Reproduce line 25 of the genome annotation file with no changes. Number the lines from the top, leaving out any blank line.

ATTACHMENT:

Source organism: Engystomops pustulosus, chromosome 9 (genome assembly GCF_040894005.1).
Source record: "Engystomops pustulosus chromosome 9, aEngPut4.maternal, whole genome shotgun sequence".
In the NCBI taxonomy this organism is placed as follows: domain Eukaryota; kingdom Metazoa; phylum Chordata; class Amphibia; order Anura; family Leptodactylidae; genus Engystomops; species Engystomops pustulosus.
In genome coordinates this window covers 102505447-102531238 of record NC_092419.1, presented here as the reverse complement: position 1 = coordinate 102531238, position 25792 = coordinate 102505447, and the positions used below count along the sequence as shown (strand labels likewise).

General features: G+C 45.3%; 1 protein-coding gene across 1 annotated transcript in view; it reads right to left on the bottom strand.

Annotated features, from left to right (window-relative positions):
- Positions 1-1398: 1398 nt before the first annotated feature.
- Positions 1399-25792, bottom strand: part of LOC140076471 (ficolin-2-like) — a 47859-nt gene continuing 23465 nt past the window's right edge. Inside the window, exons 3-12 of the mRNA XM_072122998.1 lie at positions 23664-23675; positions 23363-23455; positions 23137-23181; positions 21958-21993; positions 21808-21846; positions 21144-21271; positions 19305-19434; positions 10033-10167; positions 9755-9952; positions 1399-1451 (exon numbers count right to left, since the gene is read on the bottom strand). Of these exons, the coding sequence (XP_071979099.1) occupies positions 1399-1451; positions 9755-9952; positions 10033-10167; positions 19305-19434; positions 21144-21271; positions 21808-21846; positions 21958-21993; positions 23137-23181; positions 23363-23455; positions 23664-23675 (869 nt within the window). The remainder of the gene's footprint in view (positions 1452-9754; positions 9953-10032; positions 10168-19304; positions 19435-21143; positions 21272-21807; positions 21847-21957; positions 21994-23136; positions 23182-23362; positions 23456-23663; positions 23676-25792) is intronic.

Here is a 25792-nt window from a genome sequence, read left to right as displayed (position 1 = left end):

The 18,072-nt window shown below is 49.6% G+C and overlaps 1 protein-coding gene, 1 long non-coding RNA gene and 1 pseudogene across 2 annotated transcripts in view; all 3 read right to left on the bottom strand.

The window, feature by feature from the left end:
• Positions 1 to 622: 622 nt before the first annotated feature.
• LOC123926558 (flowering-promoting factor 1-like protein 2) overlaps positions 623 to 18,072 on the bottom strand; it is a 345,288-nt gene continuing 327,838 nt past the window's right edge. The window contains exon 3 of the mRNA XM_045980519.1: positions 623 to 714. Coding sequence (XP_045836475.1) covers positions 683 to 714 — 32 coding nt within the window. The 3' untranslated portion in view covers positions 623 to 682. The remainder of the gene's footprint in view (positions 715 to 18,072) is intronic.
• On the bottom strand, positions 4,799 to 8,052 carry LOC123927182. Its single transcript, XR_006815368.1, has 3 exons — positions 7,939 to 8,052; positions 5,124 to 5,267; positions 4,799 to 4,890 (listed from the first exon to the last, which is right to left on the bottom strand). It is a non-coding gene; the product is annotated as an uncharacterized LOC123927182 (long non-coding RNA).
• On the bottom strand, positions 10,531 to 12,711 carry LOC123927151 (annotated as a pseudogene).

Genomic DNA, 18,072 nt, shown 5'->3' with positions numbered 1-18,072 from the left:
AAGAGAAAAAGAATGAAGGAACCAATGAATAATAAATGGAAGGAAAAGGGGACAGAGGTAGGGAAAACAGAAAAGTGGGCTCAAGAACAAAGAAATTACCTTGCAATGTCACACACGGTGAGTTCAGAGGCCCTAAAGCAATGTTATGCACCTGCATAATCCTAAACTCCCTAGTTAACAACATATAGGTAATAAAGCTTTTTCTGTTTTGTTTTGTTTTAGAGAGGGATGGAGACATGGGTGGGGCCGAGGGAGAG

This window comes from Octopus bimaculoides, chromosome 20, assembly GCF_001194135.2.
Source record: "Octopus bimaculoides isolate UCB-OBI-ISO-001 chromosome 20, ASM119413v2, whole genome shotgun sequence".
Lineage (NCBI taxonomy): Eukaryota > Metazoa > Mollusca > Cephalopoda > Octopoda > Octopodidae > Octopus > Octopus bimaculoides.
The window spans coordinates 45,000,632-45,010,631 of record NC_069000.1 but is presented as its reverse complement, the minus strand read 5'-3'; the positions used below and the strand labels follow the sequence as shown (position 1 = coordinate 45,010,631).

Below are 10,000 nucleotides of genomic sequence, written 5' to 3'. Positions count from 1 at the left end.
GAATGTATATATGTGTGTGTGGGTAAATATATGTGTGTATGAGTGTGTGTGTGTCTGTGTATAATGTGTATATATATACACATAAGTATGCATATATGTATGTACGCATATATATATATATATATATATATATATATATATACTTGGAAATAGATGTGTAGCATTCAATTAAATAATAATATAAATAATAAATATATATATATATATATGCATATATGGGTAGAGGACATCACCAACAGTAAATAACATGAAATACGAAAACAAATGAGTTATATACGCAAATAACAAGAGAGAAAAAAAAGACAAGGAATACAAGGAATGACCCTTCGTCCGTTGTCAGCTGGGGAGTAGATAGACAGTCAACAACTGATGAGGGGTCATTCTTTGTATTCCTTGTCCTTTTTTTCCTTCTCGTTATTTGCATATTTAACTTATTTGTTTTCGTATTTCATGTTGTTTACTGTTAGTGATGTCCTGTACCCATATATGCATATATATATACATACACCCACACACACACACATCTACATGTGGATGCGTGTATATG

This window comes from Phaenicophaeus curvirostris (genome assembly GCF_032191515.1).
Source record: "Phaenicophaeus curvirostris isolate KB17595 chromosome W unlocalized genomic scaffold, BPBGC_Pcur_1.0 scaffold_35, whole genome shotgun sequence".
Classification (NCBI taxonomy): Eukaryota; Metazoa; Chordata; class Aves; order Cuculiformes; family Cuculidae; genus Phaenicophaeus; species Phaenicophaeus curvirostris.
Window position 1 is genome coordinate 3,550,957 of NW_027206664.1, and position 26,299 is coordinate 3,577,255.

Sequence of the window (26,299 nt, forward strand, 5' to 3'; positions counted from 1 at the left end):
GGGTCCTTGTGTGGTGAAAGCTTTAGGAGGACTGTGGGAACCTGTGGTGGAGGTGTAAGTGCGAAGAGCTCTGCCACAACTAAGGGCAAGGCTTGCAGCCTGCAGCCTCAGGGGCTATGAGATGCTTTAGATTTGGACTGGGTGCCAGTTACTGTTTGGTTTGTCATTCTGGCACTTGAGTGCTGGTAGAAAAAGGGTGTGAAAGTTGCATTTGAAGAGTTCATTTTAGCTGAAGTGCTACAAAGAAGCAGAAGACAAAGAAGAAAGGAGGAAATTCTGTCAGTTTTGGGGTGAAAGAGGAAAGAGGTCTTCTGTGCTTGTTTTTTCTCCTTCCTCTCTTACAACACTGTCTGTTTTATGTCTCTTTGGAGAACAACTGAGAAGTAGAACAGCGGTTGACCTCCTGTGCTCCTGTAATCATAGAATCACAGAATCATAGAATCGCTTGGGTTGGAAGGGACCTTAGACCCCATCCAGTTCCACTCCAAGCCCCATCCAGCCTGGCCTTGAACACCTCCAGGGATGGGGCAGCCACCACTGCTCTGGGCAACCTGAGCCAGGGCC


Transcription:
Source record: "Phaenicophaeus curvirostris isolate KB17595 chromosome W unlocalized genomic scaffold, BPBGC_Pcur_1.0 scaffold_35, whole genome shotgun sequence".